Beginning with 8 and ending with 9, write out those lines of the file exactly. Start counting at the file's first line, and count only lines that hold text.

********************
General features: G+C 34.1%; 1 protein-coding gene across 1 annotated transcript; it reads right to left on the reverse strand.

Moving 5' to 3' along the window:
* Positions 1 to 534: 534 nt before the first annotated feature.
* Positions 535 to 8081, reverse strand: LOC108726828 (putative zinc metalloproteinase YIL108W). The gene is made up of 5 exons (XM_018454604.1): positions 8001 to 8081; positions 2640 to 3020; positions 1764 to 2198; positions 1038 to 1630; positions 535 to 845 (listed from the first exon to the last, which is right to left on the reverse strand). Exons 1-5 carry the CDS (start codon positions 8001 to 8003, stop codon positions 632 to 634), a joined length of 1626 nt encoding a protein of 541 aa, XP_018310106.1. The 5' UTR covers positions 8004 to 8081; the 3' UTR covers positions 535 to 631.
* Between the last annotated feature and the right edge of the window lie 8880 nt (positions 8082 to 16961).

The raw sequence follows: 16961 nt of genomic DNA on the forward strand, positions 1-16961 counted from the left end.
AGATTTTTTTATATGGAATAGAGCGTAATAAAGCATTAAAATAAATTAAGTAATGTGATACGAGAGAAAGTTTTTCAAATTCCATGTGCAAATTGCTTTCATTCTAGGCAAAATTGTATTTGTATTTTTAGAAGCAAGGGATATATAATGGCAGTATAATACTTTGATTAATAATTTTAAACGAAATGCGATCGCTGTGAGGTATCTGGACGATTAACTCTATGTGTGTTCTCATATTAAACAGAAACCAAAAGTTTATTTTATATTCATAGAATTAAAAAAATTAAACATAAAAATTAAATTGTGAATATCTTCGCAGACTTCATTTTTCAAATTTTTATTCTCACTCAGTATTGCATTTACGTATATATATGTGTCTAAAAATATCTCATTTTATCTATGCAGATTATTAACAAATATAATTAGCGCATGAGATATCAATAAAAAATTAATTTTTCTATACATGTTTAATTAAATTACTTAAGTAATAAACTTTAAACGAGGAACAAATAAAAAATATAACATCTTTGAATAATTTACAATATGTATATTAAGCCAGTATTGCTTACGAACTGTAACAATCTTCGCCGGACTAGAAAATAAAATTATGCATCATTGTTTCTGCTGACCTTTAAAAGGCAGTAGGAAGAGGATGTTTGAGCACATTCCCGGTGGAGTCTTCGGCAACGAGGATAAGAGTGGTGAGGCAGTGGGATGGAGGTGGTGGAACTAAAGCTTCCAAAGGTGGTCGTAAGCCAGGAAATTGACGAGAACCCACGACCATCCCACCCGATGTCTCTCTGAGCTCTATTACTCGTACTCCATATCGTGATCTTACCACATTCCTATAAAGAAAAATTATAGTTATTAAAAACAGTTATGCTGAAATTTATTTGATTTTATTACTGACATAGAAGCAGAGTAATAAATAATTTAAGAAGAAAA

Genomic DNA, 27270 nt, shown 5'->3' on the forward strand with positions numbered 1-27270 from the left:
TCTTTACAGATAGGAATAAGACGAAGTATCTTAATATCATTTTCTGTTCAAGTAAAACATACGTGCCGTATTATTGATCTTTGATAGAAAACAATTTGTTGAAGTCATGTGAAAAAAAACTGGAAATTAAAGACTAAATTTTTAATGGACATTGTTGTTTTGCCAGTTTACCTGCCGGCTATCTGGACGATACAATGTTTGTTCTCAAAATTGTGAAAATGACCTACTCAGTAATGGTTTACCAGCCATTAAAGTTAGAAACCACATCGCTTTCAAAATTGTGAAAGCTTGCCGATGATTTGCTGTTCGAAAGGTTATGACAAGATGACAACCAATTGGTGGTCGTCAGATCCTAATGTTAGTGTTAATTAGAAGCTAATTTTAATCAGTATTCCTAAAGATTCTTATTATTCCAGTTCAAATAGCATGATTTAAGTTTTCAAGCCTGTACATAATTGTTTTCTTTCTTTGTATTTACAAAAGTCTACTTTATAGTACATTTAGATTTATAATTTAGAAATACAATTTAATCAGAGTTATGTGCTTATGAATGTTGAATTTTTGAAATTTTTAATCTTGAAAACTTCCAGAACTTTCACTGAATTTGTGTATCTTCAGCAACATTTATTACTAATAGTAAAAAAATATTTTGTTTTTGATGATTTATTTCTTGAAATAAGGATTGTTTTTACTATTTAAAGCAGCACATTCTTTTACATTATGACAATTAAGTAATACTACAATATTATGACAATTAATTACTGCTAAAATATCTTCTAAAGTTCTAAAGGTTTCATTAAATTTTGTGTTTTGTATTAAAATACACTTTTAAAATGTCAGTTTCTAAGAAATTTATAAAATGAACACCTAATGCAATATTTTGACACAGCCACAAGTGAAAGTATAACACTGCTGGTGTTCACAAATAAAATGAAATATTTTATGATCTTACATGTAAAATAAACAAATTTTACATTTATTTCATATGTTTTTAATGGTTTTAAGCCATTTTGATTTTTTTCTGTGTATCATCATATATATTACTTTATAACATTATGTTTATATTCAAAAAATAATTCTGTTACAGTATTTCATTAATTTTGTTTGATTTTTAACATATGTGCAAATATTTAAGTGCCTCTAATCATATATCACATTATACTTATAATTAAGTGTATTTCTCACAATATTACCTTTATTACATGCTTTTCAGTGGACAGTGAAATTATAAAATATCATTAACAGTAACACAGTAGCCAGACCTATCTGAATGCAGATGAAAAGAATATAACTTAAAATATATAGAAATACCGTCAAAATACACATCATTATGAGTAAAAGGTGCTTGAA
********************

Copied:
Genomic DNA, 27270 nt, shown 5'->3' on the forward strand with positions numbered 1-27270 from the left:
TCTTTACAGATAGGAATAAGACGAAGTATCTTAATATCATTTTCTGTTCAAGTAAAACATACGTGCCGTATTATTGATCTTTGATAGAAAACAATTTGTTGAAGTCATGTGAAAAAAAACTGGAAATTAAAGACTAAATTTTTAATGGACATTGTTGTTTTGCCAGTTTACCTGCCGGCTATCTGGACGATACAATGTTTGTTCTCAAAATTGTGAAAATGACCTACTCAGTAATGGTTTACCAGCCATTAAAGTTAGAAACCACATCGCTTTCAAAATTGTGAAAGCTTGCCGATGATTTGCTGTTCGAAAGGTTATGACAAGATGACAACCAATTGGTGGTCGTCAGATCCTAATGTTAGTGTTAATTAGAAGCTAATTTTAATCAGTATTCCTAAAGATTCTTATTATTCCAGTTCAAATAGCATGATTTAAGTTTTCAAGCCTGTACATAATTGTTTTCTTTCTTTGTATTTACAAAAGTCTACTTTATAGTACATTTAGATTTATAATTTAGAAATACAATTTAATCAGAGTTATGTGCTTATGAATGTTGAATTTTTGAAATTTTTAATCTTGAAAACTTCCAGAACTTTCACTGAATTTGTGTATCTTCAGCAACATTTATTACTAATAGTAAAAAAATATTTTGTTTTTGATGATTTATTTCTTGAAATAAGGATTGTTTTTACTATTTAAAGCAGCACATTCTTTTACATTATGACAATTAAGTAATACTACAATATTATGACAATTAATTACTGCTAAAATATCTTCTAAAGTTCTAAAGGTTTCATTAAATTTTGTGTTTTGTATTAAAATACACTTTTAAAATGTCAGTTTCTAAGAAATTTATAAAATGAACACCTAATGCAATATTTTGACACAGCCACAAGTGAAAGTATAACACTGCTGGTGTTCACAAATAAAATGAAATATTTTATGATCTTACATGTAAAATAAACAAATTTTACATTTATTTCATATGTTTTTAATGGTTTTAAGCCATTTTGATTTTTTTCTGTGTATCATCATATATATTACTTTATAACATTATGTTTATATTCAAAAAATAATTCTGTTACAGTATTTCATTAATTTTGTTTGATTTTTAACATATGTGCAAATATTTAAGTGCCTCTAATCATATATCACATTATACTTATAATTAAGTGTATTTCTCACAATATTACCTTTATTACATGCTTTTCAGTGGACAGTGAAATTATAAAATATCATTAACAGTAACACAGTAGCCAGACCTATCTGAATGCAGATGAAAAGAATATAACTTAAAATATATAGAAATACCGTCAAAATACACATCATTATGAGTAAAAGGTGCTTGAA